We often think of drones as distant hovering sparrows in the sky, buzzing and cooing, firing off the occasional Hellfire missile. But they're enormous flying machines with massive wingspans. And when they crash, they sure leave a giant flaming mark.

The AP footage above was captured in the aftermath of yesterday's crash of an RQ-4 Global Hawk operated by the Navy. It was on a routine flight above Maryland's idyllic (and thankfully, sparsely populated) Eastern Shore, testing its massive surveillance abilities. Then it crashed, leaving a giant ring of flaming debris and destruction in a spot where no people, buildings, or anything of worth happened to stand.

But you can imagine what it would've been like! People killed and things aflame. The Global Hawk is a big ol' bird, 44 feet long, 15 high, and a wingspan of over 115 feet, weighing in at almost 27,000 pounds—that's about two elephants. And it's filled with fuel, of course, until DARPA can fix up a way for it to fly on Congressional hot air.

They'd be lucky, as there's plenty of that to go around these days: the Federation of American Scientists reports a new Senatorial call for drones to fly freely across the US:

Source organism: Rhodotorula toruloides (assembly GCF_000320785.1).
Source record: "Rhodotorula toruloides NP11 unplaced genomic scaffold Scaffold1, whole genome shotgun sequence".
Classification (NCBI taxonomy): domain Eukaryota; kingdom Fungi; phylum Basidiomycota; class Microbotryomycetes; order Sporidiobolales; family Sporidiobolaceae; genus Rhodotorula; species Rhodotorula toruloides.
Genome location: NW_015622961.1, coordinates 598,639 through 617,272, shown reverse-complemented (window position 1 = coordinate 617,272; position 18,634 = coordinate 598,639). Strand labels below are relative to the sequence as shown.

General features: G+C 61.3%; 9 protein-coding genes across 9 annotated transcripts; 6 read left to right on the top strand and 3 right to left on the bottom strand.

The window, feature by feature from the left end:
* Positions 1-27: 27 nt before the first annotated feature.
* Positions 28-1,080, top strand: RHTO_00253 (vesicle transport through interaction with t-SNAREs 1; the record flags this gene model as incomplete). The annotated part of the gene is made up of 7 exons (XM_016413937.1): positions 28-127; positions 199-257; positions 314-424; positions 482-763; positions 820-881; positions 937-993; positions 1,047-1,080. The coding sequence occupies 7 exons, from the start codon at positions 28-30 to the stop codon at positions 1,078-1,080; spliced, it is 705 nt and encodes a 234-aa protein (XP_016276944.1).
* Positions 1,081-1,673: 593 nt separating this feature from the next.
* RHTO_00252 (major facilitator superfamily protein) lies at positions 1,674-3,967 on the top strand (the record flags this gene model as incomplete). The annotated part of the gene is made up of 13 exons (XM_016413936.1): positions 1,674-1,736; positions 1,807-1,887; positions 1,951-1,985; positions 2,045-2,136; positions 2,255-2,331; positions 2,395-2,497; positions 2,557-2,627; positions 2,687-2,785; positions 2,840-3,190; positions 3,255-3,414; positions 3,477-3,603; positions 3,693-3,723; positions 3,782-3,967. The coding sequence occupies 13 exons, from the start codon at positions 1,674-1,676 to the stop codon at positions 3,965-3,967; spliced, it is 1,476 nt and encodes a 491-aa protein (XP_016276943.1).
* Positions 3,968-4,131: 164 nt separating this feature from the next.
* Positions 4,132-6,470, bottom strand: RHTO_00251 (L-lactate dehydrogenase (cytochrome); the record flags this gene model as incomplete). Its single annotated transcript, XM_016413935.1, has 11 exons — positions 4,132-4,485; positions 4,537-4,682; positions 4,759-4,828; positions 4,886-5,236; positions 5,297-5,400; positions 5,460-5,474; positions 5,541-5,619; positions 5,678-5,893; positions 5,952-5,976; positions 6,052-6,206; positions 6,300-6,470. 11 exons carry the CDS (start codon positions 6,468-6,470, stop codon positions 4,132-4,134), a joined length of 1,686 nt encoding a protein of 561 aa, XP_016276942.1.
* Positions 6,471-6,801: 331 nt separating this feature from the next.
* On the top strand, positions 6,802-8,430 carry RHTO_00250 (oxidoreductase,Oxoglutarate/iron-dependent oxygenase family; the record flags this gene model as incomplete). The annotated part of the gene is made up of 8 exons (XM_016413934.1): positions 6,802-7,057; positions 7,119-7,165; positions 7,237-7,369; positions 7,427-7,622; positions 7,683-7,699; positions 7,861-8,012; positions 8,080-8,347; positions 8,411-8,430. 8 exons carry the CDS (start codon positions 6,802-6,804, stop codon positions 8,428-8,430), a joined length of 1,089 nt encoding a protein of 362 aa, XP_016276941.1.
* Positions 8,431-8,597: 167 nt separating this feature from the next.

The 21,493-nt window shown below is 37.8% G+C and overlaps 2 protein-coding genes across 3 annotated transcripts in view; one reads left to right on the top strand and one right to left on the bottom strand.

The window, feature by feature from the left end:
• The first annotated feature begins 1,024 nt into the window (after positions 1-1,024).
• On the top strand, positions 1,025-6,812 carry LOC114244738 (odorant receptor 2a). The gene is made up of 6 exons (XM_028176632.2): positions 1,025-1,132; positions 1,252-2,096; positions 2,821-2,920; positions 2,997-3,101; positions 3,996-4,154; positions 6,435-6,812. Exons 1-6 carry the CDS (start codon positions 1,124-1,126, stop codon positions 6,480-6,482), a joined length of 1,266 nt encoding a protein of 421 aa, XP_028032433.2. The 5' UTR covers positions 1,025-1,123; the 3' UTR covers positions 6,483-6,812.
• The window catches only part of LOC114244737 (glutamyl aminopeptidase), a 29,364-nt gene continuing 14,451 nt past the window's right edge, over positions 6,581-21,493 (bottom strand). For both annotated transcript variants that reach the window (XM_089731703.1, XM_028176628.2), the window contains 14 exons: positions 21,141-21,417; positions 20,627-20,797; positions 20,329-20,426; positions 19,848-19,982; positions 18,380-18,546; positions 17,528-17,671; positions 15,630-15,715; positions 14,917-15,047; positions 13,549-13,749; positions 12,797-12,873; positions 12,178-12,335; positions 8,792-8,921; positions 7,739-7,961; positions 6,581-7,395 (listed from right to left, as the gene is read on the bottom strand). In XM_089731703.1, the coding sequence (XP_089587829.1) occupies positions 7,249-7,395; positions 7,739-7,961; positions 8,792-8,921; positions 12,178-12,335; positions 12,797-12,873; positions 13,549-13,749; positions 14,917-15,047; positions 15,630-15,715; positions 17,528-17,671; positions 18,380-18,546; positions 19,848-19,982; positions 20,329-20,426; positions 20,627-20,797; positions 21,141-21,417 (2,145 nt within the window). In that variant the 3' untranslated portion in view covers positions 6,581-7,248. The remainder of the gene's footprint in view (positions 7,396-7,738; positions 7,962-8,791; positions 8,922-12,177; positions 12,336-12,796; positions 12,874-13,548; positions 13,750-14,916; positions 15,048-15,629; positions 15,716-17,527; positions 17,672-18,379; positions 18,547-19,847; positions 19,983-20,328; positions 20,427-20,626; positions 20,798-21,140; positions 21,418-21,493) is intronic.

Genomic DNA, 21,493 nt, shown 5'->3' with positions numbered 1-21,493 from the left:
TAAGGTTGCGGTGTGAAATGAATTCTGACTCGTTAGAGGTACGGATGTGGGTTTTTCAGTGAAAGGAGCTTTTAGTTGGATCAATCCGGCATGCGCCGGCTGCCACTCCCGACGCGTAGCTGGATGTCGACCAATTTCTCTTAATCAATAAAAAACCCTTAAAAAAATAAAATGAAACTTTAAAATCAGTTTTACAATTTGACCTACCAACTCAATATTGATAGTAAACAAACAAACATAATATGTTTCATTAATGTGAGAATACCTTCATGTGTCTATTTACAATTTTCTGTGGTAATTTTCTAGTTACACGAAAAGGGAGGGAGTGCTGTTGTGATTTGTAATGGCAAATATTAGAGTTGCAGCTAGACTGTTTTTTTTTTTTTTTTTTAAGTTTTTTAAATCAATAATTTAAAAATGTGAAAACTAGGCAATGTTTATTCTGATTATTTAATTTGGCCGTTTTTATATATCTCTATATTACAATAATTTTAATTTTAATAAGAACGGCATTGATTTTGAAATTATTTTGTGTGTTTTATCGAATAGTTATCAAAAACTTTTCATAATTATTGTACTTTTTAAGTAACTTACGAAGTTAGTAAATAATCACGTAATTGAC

The integration of drones or unmanned aerial systems (UAS) into the National Airspace System (NAS) needs to be expedited, the Senate Armed Services Committee said in its report on the FY2013 defense authorization bill last week.

"While progress has been made in the last 5 years, the pace of development must be accelerated; greater cross-agency collaboration and resource sharing will contribute to that objective," the Committee said.

A provision of the bill would encourage greater collaboration on drone integration among the Department of Defense, the Federal Aviation Administration, and NASA.

...

"Without the ability to operate freely and routinely in the NAS, UAS development and training– and ultimately operational capabilities– will be severely impacted," the Committee report said.

There's very little talk of safety alongside the hurrahs for drone flocks. And looking above, you have to wonder why—it could've just as easily been someone's apartment building. Not that the Navy ever does that.